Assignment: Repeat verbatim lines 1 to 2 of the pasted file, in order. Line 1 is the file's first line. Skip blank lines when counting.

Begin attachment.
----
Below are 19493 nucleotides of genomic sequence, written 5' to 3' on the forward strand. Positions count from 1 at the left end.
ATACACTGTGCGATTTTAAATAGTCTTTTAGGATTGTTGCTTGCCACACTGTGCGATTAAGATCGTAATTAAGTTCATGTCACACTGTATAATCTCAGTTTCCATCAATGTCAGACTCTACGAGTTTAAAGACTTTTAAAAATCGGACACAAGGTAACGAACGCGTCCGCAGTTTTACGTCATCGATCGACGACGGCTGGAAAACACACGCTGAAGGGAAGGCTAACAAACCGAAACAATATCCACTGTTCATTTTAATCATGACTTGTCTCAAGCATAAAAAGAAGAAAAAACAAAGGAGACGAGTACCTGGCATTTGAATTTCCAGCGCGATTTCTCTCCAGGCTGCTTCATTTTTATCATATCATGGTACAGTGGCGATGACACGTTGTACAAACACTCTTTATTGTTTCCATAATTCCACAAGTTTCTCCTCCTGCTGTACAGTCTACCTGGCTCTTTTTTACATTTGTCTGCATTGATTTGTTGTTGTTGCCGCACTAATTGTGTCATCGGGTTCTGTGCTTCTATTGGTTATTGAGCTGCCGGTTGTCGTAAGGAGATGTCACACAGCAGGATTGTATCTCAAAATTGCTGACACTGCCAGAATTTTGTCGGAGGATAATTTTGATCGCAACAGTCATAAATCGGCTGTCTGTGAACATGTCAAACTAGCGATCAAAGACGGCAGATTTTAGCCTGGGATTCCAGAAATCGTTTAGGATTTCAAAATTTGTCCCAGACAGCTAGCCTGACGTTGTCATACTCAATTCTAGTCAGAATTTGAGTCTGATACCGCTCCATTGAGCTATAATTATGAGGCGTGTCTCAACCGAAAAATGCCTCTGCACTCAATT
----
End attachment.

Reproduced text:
Below are 19493 nucleotides of genomic sequence, written 5' to 3' on the forward strand. Positions count from 1 at the left end.
ATACACTGTGCGATTTTAAATAGTCTTTTAGGATTGTTGCTTGCCACACTGTGCGATTAAGATCGTAATTAAGTTCATGTCACACTGTATAATCTCAGTTTCCATCAATGTCAGACTCTACGAGTTTAAAGACTTTTAAAAATCGGACACAAGGTAACGAACGCGTCCGCAGTTTTACGTCATCGATCGACGACGGCTGGAAAACACACGCTGAAGGGAAGGCTAACAAACCGAAACAATATCCACTGTTCATTTTAATCATGACTTGTCTCAAGCATAAAAAGAAGAAAAAACAAAGGAGACGAGTACCTGGCATTTGAATTTCCAGCGCGATTTCTCTCCAGGCTGCTTCATTTTTATCATATCATGGTACAGTGGCGATGACACGTTGTACAAACACTCTTTATTGTTTCCATAATTCCACAAGTTTCTCCTCCTGCTGTACAGTCTACCTGGCTCTTTTTTACATTTGTCTGCATTGATTTGTTGTTGTTGCCGCACTAATTGTGTCATCGGGTTCTGTGCTTCTATTGGTTATTGAGCTGCCGGTTGTCGTAAGGAGATGTCACACAGCAGGATTGTATCTCAAAATTGCTGACACTGCCAGAATTTTGTCGGAGGATAATTTTGATCGCAACAGTCATAAATCGGCTGTCTGTGAACATGTCAAACTAGCGATCAAAGACGGCAGATTTTAGCCTGGGATTCCAGAAATCGTTTAGGATTTCAAAATTTGTCCCAGACAGCTAGCCTGACGTTGTCATACTCAATTCTAGTCAGAATTTGAGTCTGATACCGCTCCATTGAGCTATAATTATGAGGCGTGTCTCAACCGAAAAATGCCTCTGCACTCAATT